Some of our fruit here on the homestead has been acting wonky. The apple trees were re-blossoming at the end of September:
You can see some purple berries in the basket of things I harvested yesterday. Those are pokeweed berries.
Pokeweed: A Plant With a Long and Useful History
Since our daughter has gotten older and more independent, I've indulged myself in some of my old pre-baby hobbies like foraging and herbalism. While the internet will tell you that pokeweed is toxic and poisonous (and it is, somewhat) this fascinating book, acquired at a library sale for $0.10, states that pokeweed has several uses. Many a Civil War letter was written with the pokeweed berry juice, and the roots were commonly used medicinally. One of my favorite stops at Greenfield Village is Dr. Howard's office; a common country doctor's office from the 1850's. In the building you can see many of the roots and herbs that doctors would commonly use; things modern herbalists don't—like skunk cabbage and pokeweed.
Reading the history of my own area during the pioneer days has been particularly enlightening. One local doctor was not trained at medical school, but was well-liked by his patients, and—as the history book states—"did good for a lot of people." However, the other doctors disdained him and his lack of education. One day he broke his leg. None of his peers were willing to set the leg because they thought he was too far gone and would probably die anyway. The poor guy ended up setting the leg himself and made a full recovery!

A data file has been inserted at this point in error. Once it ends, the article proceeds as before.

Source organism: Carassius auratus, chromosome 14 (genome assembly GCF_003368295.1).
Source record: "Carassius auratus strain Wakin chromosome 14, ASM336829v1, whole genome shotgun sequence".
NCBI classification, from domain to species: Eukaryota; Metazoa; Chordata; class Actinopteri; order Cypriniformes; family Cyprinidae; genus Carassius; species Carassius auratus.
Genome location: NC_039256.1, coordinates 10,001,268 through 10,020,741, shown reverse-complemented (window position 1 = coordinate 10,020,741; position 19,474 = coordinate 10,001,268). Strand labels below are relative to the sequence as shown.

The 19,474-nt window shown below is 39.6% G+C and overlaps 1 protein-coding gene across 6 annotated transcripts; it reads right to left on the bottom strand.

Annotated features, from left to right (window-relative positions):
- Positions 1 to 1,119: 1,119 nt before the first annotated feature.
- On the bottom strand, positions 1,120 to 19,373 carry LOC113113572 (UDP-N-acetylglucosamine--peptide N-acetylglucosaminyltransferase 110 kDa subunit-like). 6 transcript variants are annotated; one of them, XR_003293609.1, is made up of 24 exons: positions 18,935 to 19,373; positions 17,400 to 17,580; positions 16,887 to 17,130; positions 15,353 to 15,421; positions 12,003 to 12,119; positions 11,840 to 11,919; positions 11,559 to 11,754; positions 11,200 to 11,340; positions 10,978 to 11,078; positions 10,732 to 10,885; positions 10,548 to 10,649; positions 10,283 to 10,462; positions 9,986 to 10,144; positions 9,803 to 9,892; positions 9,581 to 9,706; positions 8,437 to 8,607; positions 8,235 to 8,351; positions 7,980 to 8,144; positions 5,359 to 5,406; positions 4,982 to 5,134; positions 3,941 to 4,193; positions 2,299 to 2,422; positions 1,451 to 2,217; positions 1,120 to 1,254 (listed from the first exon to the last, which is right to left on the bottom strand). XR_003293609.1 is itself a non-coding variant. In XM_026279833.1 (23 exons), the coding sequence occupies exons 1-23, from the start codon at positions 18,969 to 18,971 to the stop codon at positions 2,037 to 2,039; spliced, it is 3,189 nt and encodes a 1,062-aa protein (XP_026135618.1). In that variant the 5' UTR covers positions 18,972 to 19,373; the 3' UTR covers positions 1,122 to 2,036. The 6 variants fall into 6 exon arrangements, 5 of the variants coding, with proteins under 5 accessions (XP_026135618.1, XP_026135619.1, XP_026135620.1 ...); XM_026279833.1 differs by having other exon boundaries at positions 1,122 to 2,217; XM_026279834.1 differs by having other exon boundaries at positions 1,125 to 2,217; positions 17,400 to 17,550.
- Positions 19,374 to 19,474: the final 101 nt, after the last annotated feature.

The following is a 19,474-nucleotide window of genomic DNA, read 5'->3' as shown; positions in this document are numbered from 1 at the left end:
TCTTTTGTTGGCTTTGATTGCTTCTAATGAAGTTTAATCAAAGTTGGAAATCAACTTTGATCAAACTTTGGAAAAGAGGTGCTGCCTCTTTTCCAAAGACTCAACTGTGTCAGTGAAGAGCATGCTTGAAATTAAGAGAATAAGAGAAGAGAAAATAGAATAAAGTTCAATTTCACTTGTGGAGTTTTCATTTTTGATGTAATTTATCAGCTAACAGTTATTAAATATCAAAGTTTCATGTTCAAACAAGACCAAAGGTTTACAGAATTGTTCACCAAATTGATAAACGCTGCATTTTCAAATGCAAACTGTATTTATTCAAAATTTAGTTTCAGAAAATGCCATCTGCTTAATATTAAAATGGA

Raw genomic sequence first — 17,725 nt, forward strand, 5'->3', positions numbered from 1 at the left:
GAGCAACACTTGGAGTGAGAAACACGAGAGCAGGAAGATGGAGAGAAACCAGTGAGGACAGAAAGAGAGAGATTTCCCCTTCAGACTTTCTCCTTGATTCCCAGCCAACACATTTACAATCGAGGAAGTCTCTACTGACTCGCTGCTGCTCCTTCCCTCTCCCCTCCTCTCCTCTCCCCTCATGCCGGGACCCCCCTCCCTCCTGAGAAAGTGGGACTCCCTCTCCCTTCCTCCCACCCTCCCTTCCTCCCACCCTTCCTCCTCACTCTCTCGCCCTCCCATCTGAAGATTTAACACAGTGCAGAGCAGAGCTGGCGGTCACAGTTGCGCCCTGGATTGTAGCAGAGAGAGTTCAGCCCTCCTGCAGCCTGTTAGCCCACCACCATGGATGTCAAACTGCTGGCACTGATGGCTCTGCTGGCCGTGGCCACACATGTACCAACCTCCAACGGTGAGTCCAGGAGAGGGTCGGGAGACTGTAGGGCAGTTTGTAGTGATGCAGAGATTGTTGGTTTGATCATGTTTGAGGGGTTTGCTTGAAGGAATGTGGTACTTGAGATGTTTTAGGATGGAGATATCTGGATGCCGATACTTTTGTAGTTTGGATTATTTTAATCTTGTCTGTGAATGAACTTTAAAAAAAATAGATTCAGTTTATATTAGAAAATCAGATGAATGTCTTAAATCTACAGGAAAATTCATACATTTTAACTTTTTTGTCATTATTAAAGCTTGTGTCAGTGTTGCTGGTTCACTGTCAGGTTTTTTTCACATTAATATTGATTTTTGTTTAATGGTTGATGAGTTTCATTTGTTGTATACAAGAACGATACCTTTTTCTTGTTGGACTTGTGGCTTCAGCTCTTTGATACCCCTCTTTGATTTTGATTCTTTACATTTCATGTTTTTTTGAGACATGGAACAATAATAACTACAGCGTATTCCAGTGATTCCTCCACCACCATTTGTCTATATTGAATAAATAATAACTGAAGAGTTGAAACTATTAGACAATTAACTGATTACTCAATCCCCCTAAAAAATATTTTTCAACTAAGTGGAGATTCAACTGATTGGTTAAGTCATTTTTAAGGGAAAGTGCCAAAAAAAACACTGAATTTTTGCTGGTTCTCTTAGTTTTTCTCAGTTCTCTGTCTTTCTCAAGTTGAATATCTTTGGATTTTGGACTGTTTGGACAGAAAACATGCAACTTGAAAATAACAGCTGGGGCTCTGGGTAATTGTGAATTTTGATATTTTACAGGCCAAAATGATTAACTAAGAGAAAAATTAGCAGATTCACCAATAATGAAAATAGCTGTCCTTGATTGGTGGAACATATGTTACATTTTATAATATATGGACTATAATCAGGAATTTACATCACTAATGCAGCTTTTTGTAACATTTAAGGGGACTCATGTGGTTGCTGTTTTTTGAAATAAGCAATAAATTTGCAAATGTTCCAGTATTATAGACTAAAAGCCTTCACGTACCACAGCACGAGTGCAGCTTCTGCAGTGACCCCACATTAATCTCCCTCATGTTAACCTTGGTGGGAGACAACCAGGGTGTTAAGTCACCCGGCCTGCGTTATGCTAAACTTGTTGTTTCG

But back to pokeweed; the most fascinating thing I've learned is that people used to grow it in their basements. In the fall they would dig up some roots and put them in a container of garden soil in their basement. The plant would start to grow and sprout a few months later, and produce an asparagus-like shoot. The shoots would be harvested at 6-8" tall and then cooked and eaten like asparagus. According to my research, you can also do this with dandelion plants. I'm going to try it this winter to see how it works!
In a different herbal I'm reading, the author recommends to plant pokeweed seeds every year, rather than only foraging them, in order to harvest roots the next season. So when I saw some beautiful berries the other day, I decided to pick them for seeds. Hey, you never know when you might need some natural narcotics!
Til next time,